Tenants march in downtown Long Beach, calling for protection from harassment by landlords

Oct. 14, 2020 / By

A tenant holds a sign telling people to join the fight for tenants’ rights. Photo by Ceferino Martirez.

 

The Long Beach Tenants Union and other community organizations held a rally on Oct. 9 against landlords’ harassment of tenants.

During the rally, tenants of the Daisy Resistance spoke up about harassment they say they have received from their current landlord, Brad Johnson, who has attempted to increase their rent above what the current state law allows. 

An increase of about 40% and far above the current state law stating that landlords can only increase their rent by 5%, plus the rate of inflation, more than twice every 12 months. For some, the attempted rent increase has ranged from $1,250 to $1,750. According to LBTU Organizer Andrew Mandujano, tenants from two buildings were given different rent increases during the pandemic.

LBTU organizers and tenants marched to Johnson’s office to deliver a letter containing the tenants’ many grievances and demands.

 

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“Just recently [Brad Johnson] has threatened a tenant with eviction if she didn’t pay a 90 percent rent increase, and also took out the security doors and exterior lighting,” Mandujano said. “… It has escalated and escalated… to the point of no return.”

Tenants are currently unwilling to pay the increased rent and have demanded the city council make changes that help hold landlords accountable for maltreatment and unfair practices.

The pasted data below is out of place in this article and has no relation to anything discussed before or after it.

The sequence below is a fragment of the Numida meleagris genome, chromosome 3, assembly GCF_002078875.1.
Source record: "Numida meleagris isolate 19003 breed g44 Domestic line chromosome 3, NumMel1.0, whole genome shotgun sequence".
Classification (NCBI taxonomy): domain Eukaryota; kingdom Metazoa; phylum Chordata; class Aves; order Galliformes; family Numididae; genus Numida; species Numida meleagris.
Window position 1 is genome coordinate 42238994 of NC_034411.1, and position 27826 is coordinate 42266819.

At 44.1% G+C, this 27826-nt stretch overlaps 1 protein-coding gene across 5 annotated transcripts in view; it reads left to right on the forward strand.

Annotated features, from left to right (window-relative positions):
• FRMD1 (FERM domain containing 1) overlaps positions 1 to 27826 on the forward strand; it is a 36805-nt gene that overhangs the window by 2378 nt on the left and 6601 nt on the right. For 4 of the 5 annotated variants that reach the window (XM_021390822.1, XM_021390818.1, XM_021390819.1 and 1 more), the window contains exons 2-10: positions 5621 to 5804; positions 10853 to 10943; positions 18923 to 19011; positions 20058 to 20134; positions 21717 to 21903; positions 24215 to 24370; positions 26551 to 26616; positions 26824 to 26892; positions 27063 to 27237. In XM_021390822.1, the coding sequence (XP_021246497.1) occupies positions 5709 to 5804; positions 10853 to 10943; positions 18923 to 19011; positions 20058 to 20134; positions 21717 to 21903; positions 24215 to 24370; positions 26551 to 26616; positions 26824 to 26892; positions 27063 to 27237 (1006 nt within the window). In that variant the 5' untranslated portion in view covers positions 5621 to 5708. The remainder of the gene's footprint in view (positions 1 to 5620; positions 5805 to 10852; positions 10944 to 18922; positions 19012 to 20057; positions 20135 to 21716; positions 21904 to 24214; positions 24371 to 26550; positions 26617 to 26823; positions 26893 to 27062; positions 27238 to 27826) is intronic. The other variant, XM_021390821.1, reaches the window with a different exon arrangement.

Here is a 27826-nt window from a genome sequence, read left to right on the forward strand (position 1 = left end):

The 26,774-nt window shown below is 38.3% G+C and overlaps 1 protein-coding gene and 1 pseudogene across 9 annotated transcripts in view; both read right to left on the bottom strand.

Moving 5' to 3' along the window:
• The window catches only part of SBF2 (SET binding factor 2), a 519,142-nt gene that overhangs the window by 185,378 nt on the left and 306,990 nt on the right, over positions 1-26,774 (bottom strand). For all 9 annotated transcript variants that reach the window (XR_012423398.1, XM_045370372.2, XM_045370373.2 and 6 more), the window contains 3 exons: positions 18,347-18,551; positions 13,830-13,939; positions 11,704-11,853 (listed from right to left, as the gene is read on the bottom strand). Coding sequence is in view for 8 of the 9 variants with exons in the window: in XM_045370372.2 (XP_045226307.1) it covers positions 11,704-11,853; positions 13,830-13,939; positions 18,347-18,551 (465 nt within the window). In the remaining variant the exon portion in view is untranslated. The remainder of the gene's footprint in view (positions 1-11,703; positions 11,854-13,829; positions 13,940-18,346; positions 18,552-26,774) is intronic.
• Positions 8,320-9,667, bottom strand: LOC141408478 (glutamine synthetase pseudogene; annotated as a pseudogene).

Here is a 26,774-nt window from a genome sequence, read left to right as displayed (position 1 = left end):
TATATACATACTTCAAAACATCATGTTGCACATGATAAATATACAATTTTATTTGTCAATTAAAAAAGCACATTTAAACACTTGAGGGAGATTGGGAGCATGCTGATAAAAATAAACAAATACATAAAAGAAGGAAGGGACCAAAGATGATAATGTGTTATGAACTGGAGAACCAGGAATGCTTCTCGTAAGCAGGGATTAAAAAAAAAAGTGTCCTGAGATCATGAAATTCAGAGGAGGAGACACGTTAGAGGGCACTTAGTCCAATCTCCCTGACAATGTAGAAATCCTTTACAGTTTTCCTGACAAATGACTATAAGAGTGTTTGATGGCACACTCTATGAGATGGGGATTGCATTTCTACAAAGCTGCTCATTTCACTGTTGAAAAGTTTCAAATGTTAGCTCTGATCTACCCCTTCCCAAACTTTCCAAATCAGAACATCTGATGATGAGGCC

They marched to Mary Zendejas’ apartment at Pacific Avenue and West 3rd Street to voice their demands, leaving a message insisting she support them and their demands. 

Many of the protesters hope that these actions will pressure city council to listen, as many of them have expressed frustration over the current city council’s inaction in protecting undocumented working class families against abuse from landlords. 

Maria Lopez, another organizer for the LBTU, stated that until their demands are met, they will keep fighting against abuse by landlords.

 

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Ceferino Martirez

Known to his friends as “Kingfish," Ceferino immigrated to the United States in 2014 from the Philippines, part Spanish and part Malayan. Ceferino still dealt with the constant issues of poverty in Long Beach, living through the harsh realities of what he considers to be "two very distinct socio-economical societies." He is a member of the Democratic Socialist of America Long Beach and the West Side Representatives for the Long Beach Youth Committee. He is an advocate for worker-owned cooperatives, trade unionization and an advocate for a Federalization for working class Hispanics